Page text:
What are the types of CMD?
There are at least 33 different types of CMD. They are grouped together depending on which protein within the muscle is impacted.
Types of CMD include:
- Collagen VI related myopathy – these conditions are caused by changes in one or more of the collagen VI genes. The faulty genes result in very little or no collagen produced, or the production of abnormal collagen proteins. Without collagen the structure of the muscle cell weakens. Subtypes include:
- Laminin α2 related dystrophy – is the result of a genetic mutation of the laminin apha-2 gene that makes a protein called merosin. Merosin is important for maintaining muscle cell structure. Without merosin the muscle cell weakens.
- Merosin-deficient CMD - Cure CMD has more information about merosin-deficient CMD on
- Dystroglycanopathies – also known as alpha-dystroglycan related dystrophy. The genes involved in this form of CMD affect a protein called alpha-dystroglycan. This protein is important in helping connect the cell to the structures outside and around the cell. Subtypes of this group of conditions include:
- Fukuymama CMD
- Walker-Warburg Syndrome
- Muscle-eye-brain disease
- Cure CMD has more information about these types of CMD.
- SEPN1 related myopathy – also known as rigid spine muscular dystrophy or multi-minicore disease. The protein affected in these types of CMD is called selenoproteinN1. Cure CMD have more information about this group of conditions.
How is CMD diagnosed?
CMD might be suspected when doctors notice a baby is “floppy” at birth or when parents or healthcare workers notice that the infant is not meeting normal developmental milestones, such as lifting their head during tummy time, rolling or sitting.
CMD can be difficult to diagnose and a series of tests are often used to try to make a diagnosis, including:
- A blood test to measure the levels of creatine kinase(CK) in the blood. CK often leaks from damaged muscle cells into the blood. High levels of CK in the blood can suggest a muscle problem but does not confirm CMD.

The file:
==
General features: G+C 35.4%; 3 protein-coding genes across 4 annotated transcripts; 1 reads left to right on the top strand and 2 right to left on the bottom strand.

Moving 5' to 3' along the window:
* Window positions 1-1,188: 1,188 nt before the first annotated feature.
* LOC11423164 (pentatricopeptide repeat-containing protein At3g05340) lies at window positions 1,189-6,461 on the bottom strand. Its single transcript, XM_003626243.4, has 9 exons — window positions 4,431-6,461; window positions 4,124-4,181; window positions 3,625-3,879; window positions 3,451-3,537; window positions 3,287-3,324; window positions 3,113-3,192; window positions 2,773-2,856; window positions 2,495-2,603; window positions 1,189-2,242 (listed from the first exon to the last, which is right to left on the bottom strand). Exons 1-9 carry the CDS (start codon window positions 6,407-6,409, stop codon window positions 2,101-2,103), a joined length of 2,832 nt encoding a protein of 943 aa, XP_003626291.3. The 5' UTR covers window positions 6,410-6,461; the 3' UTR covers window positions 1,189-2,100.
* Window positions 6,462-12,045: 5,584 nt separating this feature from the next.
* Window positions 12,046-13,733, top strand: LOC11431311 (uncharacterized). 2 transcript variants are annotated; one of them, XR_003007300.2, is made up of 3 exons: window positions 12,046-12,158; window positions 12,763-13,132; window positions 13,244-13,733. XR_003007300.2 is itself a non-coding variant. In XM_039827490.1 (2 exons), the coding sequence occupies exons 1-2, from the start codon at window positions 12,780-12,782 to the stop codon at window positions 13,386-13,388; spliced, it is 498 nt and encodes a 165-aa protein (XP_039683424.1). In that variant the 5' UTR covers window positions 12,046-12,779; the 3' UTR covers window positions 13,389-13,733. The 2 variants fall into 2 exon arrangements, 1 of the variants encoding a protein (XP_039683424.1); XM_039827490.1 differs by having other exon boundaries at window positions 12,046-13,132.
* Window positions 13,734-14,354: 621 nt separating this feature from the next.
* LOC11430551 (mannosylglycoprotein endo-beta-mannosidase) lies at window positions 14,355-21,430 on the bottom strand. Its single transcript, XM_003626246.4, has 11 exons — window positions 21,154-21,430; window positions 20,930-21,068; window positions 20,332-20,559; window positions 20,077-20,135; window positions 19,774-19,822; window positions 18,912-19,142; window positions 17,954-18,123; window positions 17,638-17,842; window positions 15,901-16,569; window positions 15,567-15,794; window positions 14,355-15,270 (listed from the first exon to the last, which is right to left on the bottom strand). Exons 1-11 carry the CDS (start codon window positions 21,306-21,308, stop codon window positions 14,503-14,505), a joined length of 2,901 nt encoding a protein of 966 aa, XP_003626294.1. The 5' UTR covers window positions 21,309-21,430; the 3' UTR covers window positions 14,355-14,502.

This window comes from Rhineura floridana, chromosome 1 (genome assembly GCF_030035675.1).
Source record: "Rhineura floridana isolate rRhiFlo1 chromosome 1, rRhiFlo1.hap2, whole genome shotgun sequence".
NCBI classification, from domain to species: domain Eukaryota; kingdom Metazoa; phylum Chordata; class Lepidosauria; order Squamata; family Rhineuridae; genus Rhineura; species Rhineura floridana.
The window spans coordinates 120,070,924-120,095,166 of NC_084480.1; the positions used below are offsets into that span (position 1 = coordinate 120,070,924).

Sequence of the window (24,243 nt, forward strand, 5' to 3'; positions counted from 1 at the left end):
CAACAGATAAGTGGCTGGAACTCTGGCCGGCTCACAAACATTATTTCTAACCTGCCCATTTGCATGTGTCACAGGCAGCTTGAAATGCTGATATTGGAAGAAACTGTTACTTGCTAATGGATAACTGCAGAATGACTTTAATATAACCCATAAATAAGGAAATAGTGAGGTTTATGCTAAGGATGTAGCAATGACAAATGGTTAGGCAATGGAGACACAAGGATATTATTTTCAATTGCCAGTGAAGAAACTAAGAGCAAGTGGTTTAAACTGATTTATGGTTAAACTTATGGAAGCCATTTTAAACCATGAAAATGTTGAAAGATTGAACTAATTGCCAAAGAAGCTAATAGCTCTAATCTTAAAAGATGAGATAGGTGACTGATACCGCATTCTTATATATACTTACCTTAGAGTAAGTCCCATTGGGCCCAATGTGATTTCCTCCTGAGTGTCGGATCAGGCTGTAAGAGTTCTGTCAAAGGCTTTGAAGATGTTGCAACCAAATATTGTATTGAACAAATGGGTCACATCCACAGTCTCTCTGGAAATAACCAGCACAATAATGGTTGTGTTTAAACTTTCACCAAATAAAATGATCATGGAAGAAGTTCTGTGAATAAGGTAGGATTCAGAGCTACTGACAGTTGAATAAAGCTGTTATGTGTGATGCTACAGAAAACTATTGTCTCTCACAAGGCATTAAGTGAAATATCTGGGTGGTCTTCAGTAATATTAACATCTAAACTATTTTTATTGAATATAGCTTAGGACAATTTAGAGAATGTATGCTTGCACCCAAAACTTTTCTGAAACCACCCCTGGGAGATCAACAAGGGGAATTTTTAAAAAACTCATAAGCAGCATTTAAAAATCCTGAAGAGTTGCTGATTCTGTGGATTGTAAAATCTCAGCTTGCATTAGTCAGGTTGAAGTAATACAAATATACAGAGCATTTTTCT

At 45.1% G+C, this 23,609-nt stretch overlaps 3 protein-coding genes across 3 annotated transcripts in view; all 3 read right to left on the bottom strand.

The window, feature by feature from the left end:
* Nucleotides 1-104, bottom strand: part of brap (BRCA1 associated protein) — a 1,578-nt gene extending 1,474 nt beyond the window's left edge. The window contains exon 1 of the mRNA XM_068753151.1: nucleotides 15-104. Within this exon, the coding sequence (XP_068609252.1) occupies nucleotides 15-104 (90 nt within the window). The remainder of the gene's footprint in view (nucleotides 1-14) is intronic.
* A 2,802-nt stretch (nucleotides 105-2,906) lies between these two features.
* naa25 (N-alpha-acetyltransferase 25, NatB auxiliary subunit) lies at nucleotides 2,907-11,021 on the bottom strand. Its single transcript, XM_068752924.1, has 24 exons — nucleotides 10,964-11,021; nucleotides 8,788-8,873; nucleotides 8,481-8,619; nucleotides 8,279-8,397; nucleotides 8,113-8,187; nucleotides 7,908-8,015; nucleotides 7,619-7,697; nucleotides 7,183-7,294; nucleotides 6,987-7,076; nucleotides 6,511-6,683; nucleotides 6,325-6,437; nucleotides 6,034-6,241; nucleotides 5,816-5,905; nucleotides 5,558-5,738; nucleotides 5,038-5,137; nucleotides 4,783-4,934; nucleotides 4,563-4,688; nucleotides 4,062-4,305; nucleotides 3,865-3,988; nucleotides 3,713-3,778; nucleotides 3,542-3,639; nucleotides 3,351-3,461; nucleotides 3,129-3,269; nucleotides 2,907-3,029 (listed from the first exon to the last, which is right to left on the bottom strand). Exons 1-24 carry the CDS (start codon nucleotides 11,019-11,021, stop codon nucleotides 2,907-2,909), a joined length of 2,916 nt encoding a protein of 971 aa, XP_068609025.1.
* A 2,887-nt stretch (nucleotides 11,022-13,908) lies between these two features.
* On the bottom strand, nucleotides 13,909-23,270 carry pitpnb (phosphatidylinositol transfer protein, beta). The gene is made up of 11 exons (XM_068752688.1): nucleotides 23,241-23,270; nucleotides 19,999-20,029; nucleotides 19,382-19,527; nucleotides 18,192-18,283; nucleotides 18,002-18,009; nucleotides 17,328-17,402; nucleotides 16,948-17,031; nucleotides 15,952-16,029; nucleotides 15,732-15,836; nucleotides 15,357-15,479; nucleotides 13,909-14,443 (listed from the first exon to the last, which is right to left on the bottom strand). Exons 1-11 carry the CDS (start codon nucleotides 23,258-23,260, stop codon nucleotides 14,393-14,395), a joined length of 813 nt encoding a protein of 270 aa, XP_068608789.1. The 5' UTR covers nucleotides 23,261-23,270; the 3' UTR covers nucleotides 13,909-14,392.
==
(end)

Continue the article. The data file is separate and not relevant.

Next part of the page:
- Genetic testing looking for changes in one of the genes that cause congenital muscular dystrophy. This is usually done by sending a neuromuscular panel, which looks at a number of genes causing muscle disorders. Further information about genetic testing can be found on the Healthdirect website.
- Electromyography (EMG), a test that involves inserting tiny needles into a muscle to record its electrical activity. An EMG can show if there is any abnormal electrical activity in the muscles or the nerves that control them. Children with an elevated CK level do not usually require an EMG.
- MRI scans of the brain can show changes that can be seen in the brain with congenital muscular dystrophy or help to rule out other conditions that cause similar symptoms.
- A muscle biopsy is used to narrow down the type of CMD. A doctor removes a tiny piece of muscle for examination under a microscope to see if there are abnormalities of the muscle fibres. It is minor surgery. Specific muscle proteins can also be studied under the microscope to try to identify the cause of CMD. This test is being done less frequently with improved genetic testing.
The genetics of CMD
Most forms of CMD are inherited in an autosomal recessive pattern. This means both parents must be carriers of the faulty gene and both must pass on this gene to their child. If both parents are carriers, the likelihood of a child inheriting the condition is 25 percent, or one in four pregnancies. Carriers do not show signs and symptoms of the condition. Often a family has no idea that some members are carriers until a child is born with CMD.
LMNA-related CMD, Bethlem myopathy and sometimes Ullrich CMD are inherited in a different way, called an autosomal dominant pattern. This means only one copy of the faulty gene, inherited from either parent, is enough to cause the disorder. On average, half the children from a parent with the faulty gene will inherit the condition.
If your child has been diagnosed with CMD, your family will usually be referred for genetic counselling. Genetic counsellors are medical professionals qualified in both counselling and genetics. As well as providing emotional support, they can help you to understand CMD and what causes it, how it is inherited, and what a diagnosis means for your child's health and development, and for your family. A genetic counsellor can also explain family planning options to reduce the risk of passing on the condition to future children. Visit our page on Genetic Counselling for more information.
Living with CMD usually means life, and the future, looks different from what you had planned. However children and adults with CMD can lead fulfilling, rewarding lives just like everyone else. School, friendships, sports and recreation, arts, university, work and travel are all possible when you have CMD. The long-term outlook for people living with CMD varies and can be difficult to predict. It depends on which genes and proteins are involved but can even vary between people with exactly the same condition. Most forms of CMD are slowly progressive or may not change at all over time. Some types of CMD affect the heart or breathing muscles and can shorten lifespan due to breathing complications and heart muscle weakness that develops over time.